Ever since the beginning of the year, dry beans exporters in Nigeria had looked forward to the resumption of trade between Nigeria and European Union following the ban on beans from the country as a result of high presence of pesticide.
Unfortunately, however, these exporters would have to wait till 2019 before Nigeria can resume export due to the same reason it was previously banned.
The European Food Safety Authority accused Nigeria of not doing enough to ensure that corrections were made on rejected beans coming from Nigeria which were said to contain pesticide of maximum residue, in contrast to EU standard.
The exporters and concerned Nigerians would have thought that the Nigeria Export Promotion Council (NEPC) had gotten the ban under control when the Chief Executive Officer of the council, Segun Awolowo, set up an inter-agency committee to workout modalities that would ensure that the move of the Buhari-led government in ensuring that non-oil export compete favourably with oil export revenue of the country is not mitigated against by the year-long ban.
While the committee’s target was to get Nigeria to a zero rejection by 2016, what Nigeria got was another stretched ban and stakeholders have continued to wonder where the country missed it.
Many observers are of the view that the ban is a wakeup call for Nigeria to begin to do the needful.
“This ban should be a lesson for us that things should be done rightly,” Dr Vincent Isegbe, the Coordinating Director of the Nigeria Agricultural Quarantine Service, said.
While the producers and traders of commodities are less concerned about the health implication of their products, surprisingly, consumers are also nonchalant. This, Isegbe and some other Nigerians believe, explains why export products are often rejected.
Some also observed that the ban was as a result of the usual bureaucratic bottleneck that compound problems instead of proffering solution to them.
An industry observer, Samson Odigie, does not understand why a committee with a year target refused to meet up despite what was at stake.
“Why would a committee sit for almost a year when it knows there is a deadline to put things in the right perspective? It only shows that our committees are the likes that proffer solution on paper with no sincere practical effort,” he said.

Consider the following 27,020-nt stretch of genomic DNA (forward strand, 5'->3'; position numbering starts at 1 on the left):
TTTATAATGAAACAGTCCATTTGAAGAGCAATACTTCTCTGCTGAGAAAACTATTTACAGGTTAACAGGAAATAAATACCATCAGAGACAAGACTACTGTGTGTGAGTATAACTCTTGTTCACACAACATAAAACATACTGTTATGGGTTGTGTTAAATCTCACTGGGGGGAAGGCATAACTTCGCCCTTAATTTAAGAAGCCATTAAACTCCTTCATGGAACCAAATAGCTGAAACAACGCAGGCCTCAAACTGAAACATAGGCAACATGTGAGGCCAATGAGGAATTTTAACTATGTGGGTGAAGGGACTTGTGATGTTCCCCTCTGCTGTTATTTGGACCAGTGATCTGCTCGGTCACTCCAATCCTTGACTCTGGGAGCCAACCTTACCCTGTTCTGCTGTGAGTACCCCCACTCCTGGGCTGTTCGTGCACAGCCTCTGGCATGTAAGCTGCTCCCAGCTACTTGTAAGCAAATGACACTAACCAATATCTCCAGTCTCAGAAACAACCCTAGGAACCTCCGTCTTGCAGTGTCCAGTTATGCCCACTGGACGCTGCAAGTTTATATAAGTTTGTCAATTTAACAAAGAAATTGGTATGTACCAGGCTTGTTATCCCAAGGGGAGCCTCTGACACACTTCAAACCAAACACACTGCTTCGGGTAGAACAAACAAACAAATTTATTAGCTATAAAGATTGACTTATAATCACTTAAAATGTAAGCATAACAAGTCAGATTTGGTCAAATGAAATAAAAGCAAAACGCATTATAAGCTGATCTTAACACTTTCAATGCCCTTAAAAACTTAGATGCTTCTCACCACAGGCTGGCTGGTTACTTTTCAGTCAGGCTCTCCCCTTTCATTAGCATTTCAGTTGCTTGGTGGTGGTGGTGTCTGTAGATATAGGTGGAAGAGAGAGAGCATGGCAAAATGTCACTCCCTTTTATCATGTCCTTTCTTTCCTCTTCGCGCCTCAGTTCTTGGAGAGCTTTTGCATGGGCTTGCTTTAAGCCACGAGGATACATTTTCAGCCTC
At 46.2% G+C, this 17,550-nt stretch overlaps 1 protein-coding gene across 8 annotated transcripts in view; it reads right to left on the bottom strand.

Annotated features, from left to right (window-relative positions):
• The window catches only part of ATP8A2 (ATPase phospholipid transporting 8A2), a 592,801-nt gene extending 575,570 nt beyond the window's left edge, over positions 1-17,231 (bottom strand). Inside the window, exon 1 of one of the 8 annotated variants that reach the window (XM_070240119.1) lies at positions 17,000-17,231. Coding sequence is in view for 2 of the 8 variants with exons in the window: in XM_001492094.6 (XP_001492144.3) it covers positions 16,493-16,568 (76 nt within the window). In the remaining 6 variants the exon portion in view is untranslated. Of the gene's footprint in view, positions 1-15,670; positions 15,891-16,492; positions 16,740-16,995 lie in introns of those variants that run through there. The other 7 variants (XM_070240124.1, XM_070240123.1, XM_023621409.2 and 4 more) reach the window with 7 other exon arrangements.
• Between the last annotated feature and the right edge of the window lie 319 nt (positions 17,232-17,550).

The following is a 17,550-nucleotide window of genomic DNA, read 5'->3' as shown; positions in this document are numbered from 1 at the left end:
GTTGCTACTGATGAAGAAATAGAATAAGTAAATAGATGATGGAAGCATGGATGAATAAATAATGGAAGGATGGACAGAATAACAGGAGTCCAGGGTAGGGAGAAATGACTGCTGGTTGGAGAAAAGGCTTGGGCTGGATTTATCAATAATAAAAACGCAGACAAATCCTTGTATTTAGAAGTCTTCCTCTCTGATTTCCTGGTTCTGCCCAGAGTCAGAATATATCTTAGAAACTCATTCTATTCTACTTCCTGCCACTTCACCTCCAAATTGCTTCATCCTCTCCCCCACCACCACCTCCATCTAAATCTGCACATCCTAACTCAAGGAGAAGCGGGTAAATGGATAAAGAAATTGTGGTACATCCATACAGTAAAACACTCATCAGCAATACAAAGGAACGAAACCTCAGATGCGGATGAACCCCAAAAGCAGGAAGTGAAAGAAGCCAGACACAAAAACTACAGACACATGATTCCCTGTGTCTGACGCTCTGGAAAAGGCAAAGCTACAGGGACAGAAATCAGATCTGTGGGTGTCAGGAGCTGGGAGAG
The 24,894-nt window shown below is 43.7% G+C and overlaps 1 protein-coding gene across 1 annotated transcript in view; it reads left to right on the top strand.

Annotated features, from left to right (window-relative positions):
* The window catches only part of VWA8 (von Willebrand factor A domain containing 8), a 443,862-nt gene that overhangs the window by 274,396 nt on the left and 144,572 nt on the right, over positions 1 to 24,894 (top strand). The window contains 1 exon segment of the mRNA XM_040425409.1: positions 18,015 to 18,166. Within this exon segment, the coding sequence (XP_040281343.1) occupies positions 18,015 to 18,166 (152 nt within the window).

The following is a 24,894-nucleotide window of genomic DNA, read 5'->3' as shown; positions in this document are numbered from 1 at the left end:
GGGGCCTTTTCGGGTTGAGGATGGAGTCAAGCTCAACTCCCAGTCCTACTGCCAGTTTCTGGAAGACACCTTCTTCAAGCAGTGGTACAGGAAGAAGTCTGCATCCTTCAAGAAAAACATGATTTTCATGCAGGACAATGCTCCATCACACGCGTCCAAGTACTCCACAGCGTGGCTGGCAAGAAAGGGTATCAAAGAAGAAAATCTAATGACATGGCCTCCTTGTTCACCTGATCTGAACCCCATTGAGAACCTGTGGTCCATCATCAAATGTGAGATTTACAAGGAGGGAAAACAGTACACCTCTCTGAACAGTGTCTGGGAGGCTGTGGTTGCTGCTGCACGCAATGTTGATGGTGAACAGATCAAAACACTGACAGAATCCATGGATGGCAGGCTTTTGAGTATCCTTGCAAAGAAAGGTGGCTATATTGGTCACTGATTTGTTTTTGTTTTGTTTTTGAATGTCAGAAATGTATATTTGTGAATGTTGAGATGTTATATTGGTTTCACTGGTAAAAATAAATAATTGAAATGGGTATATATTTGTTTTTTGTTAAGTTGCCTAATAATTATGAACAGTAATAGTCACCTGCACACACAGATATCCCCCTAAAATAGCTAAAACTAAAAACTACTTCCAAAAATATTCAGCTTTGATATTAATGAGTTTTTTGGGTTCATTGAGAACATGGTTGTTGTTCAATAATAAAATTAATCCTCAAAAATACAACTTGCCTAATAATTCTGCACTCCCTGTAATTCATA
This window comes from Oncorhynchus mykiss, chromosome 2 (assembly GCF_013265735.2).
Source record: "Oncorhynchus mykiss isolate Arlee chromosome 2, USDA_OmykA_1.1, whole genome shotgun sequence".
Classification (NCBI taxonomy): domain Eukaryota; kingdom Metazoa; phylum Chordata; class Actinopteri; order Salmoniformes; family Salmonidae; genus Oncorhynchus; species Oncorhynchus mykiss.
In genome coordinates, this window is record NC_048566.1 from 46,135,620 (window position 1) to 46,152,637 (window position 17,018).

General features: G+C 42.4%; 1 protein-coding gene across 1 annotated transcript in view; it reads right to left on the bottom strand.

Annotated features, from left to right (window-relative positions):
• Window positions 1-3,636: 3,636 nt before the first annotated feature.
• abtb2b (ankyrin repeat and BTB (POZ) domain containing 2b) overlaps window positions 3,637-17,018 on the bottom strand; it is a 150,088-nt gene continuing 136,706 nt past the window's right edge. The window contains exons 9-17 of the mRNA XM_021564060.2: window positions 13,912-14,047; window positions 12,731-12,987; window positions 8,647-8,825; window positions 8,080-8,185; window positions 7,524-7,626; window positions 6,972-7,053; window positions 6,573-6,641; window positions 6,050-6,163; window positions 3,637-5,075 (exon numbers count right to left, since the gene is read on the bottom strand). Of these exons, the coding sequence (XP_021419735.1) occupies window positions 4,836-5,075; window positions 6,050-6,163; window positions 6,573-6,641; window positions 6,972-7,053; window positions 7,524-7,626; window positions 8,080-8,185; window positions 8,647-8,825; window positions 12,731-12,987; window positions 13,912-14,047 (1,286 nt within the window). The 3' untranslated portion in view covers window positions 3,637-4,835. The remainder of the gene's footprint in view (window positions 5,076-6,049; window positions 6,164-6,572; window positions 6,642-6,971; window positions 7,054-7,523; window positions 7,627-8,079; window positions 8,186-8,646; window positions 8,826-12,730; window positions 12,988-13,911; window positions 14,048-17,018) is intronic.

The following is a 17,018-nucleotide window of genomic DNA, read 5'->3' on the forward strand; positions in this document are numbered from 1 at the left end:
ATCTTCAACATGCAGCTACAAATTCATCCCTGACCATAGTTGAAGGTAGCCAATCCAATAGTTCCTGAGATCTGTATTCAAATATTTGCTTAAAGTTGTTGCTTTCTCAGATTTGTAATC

But how did Nigeria get to this pass?
In 2011, as a result of the pressure from the Boko Haram insurgency in the North East Zone and the imminent threat to extend the occupation to other parts of the country, the federal government directed all agencies at various ports in the country to vacate.
It, however, excluded the Nigeria Customs, Immigration Service, the Police and the Department of State Services (DSS) while agencies like e National Agency for Foods, Drug Administration and Control (NAFDAC), Nigeria Agricultural Quarantine Service (NAQS) and other standard regulatory agencies were forced to vacate the ports.
As a result of this development, exporters who trade in substandard commodities, capitalized on this development to get their goods overseas without proper certification from relevant agencies of government.
Nnamdi Onwakaba, a Director at the NAQS, told Time Nigeria that most exporters would prefer to approach government agencies at the port to get certificate that may not be relevant to the standard regulation of their commodity and by this avoid the prying eyes of the relevant standard regulatory agencies.
“Exporters are quick to go to any sister agency to get a document to show that they have fulfilled all requirements needed for exportation, ”he said.
Despite the immediate justification of the action by the government as at that time, its effect on the economy remained biting. The move gave window of opportunities to exporters reluctant in adhering to standard procedures to take laws into their hands.
The government directive paved way for safe passage of substandard products through the port to the seas, with packaging, labelling and information on nutritional content identified as inadequate.
Agencies like the Nigeria Agricultural Quarantine Services saddled with the duty of ensuring that all agricultural produce are inspected and certified before export were restricted to their offices while exporters carried out their activities with little regards to the standard of their products.
Pray, what machinery is in place?
While the NEPC’s committee met to deliberate on what should be done for a yearlong ban to be lifted, Nigeria got a three-year ban. Time Nigeria reliably gathered that although the committee had submitted its report to the CEO of NEPC, Mr. Segun Awolowo is yet to present it to the Minister of Trade and Investment who would in turn transmit it to the Federal Executive Council for implementation.
Until then, the document remains classified, its recommendations sealed while Nigeria continues to lose billions in non-oil export.
The Ministry of Trade and Investment is yet to react to the extended ban.
“Meeting is ongoing and we will soon come up with our reaction, ” the Head of Press in the ministry, Grayne Anosike, had told Time Nigeria, when taken up on the issue.
While the ministry and its concerned agencies may not see the dire implication of this disturbing development on revenue generation and diversification, the Nigeria Agricultural Quarantine Service say beans and other agricultural produce would remain banned until exporters subject their produce to inspection and certification before shipment to other countries.
Even more disturbing is the fact that until Nigeria tidies up its act, it will continue to lose about N200 billion in non oil export.
Industry observers are now wondering whether this stone walling is the NEPC’s blueprint for prosecuting the economic diversification agenda of the Muhammadu Buhari administration?
This article was first publish by TIME NIGERIA